Landry's data breach includes Golden Nugget hotels

golden nugget entrance
The Golden Nugget hotel in Las Vegas.

Landry's, owner and operator of the Golden Nugget Hotels & Casinos and several restaurant brands, has completed an investigation into a payment-card breach at more than 300 of its restaurants, hotels and casinos. The company first discovered the breach in December and provided a list of impacted properties.

The breach took place at the company’s food and beverage outlets, spas and entertainment locations, the company said. All six Golden Nugget properties were affected. The exposed information includes cardholder names, card numbers, expiration dates and internal verification codes. Findings from the investigation show that criminal attackers were able to install malware on payment card processing devices that lifted the data from the magnetic swipe stripe of payment cards, reports Info Security.

Most of the activity took place between May 4, 2014 and March 15, 2015, as well as between May 5, 2015 and Dec. 3, 2015. A “small percentage” of locations had breaches between March 15, 2015 and May 4, 2015. The hackers installed a program in the company’s systems that captured payment-card information after they were swiped.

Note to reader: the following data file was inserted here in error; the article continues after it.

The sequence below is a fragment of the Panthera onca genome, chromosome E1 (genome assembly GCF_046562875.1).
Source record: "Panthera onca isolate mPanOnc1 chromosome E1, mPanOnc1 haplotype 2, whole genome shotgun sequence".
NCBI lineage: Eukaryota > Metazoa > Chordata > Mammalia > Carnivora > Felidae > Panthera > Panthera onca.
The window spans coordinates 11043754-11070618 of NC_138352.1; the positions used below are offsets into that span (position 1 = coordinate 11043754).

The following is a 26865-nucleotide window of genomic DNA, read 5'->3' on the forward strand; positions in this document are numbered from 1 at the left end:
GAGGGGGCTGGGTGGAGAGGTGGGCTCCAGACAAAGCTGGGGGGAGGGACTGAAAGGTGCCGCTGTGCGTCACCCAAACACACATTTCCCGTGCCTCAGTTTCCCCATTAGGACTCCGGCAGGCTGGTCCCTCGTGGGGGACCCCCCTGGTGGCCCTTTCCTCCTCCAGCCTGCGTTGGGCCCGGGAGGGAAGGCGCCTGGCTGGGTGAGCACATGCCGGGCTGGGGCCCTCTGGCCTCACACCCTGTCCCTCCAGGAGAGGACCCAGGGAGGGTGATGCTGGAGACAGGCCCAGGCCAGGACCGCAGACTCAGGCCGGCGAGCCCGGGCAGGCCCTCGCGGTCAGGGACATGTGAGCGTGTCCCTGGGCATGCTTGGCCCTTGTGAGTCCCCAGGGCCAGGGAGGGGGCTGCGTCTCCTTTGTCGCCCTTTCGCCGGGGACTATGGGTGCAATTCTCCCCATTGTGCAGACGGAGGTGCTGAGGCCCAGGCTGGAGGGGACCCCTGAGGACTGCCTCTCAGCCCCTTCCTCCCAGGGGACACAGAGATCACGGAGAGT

FREE HOTEL MANAGEMENT NEWSLETTER

Like this story? Subscribe to Technology!

Hospitality professionals turn to Technology as their go-to news source for the latest technology products and trends. Sign up today to get news and updates on security systems, in-room entertainment, and more delivered to your inbox and read on the go.

The company said it worked with a “leading cybersecurity firm” and, among other security measures, added end-to-end encryption on its payment systems. Company officials said they have heightened security measures to prevent the issue from happening again but urge anyone who has been to one of their affected locations in the past two years to check for fraud on their cards, reports the Press of Atlantic City

Suggested Articles

Hotels with a history of crime can face legal consequences when they fail to protect guests from foreseeable harm.

The system at the InterContinental San Diego will provide cost-saving benefits by automating manual uniform-inventory tasks.

HRI installed the PVNG enterprise back-office system for integrated financial analysis and decision making at 25 hotels.